Lengthening the Life of Your Septic System

Keeping Your Septic Working

For homeowners and cabin owners who have a septic system, the standards they keep for maintenance will ultimately determine how long their septic system lasts. From knowing the do’s and don’t’s of your septic to regularly performing inspections that can tell you the state of your system, proper maintenance helps you not only more accurately predict repairs and replacement costs, but also extend the life of your septic. 

Regular Septic Pumping

It’s generally assumed that you should have your septic tank pumped every 3-5 years. The more people you have living in your home, the more frequently you’ll have to schedule pumping. As more wastewater is produced from a home, the more your septic system is put to work, with sludge and solids stored in your tank and liquids entering your drainfield. Obviously, the more wastewater that is created from your home — the more entering your system — the more your septic system needs to work. By not letting your septic system over-fill, you’re keeping the natural processes at work and maintaining a healthy system. 

Don’t Wash the Wrong Things Down Your Drain

Many people assume that if something washes down the drain, it’s safe to wash down the drain. But it’s not just about getting it out of your sink. You need to realize that these things also need to be processed when they enter your septic. Toxins and antibacterial cleaning supplies can disrupt the natural processes that your septic relies on. Foods can clog your system and not break down. Diapers, dental floss, and wipes — along with things like cat litter, cigarette butts, and paper towels — all commonly get flushed down toilets and washed down drains. And they can significantly reduce your septic’s life.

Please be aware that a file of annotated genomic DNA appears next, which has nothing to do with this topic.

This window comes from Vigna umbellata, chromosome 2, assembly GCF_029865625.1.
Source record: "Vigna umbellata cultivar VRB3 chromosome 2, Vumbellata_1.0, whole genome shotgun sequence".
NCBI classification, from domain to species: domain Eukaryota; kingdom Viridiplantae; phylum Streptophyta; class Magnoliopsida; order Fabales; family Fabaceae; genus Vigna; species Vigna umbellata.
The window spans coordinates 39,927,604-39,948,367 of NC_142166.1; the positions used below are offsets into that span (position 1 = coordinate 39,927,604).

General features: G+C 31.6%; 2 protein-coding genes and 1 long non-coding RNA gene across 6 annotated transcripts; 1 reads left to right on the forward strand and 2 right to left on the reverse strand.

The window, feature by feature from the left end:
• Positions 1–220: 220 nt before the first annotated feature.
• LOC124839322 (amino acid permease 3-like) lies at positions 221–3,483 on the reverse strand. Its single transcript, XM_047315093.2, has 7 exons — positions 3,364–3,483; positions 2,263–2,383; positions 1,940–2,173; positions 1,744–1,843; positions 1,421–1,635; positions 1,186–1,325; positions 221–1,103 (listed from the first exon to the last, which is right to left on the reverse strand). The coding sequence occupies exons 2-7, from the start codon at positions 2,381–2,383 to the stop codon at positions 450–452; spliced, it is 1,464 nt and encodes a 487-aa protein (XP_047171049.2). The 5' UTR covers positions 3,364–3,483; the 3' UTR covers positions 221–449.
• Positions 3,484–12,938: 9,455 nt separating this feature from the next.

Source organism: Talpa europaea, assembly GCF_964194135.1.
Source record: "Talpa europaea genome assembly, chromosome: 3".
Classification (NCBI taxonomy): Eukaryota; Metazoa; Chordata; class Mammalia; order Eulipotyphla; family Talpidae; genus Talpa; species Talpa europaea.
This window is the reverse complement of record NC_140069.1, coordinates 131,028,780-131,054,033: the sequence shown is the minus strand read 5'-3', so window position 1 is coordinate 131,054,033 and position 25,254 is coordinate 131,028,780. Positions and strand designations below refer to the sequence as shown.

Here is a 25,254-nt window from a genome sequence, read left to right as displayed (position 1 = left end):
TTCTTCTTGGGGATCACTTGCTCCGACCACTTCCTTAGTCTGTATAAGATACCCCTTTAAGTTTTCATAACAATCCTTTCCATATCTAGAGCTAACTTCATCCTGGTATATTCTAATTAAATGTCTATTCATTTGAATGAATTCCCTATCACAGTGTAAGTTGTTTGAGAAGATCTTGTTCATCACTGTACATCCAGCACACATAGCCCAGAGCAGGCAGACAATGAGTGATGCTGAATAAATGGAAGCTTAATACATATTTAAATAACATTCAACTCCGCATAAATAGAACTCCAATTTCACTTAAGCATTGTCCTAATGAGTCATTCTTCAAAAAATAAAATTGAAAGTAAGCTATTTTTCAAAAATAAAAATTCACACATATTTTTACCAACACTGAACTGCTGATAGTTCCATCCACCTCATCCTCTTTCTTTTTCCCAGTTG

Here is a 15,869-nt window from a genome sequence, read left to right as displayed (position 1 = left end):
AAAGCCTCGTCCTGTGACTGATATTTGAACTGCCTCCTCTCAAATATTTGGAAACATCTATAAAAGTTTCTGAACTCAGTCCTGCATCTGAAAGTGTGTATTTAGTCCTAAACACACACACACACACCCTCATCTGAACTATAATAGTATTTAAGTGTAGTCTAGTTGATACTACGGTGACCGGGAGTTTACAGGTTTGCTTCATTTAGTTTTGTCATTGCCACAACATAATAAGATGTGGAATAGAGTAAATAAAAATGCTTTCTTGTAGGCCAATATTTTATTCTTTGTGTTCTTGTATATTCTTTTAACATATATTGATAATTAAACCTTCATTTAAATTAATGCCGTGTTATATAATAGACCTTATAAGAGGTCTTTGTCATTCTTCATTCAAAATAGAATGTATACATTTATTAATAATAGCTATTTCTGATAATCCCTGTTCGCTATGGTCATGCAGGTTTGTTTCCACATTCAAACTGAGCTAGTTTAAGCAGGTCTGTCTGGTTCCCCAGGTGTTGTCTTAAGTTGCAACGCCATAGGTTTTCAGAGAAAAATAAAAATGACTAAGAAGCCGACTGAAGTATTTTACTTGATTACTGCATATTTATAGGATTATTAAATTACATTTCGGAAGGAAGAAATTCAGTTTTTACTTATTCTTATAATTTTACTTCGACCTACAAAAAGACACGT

Filter Your Wastewater

From pet hair to lint and micro-pollutants, your laundry is flushing millions of particles into your septic system that are disrupting productive operation and causing premature failure. By stopping these disruptions before they enter your septic, you’re extending the life of your system.

Filtration and the Life of Your Septic System

A septic system can last up to 30 years if it is properly maintained. By doing the work proactively, scheduling regular inspections and protecting your system from pollutants and particles that disrupt its efficiency, you’ll be able to make your system last.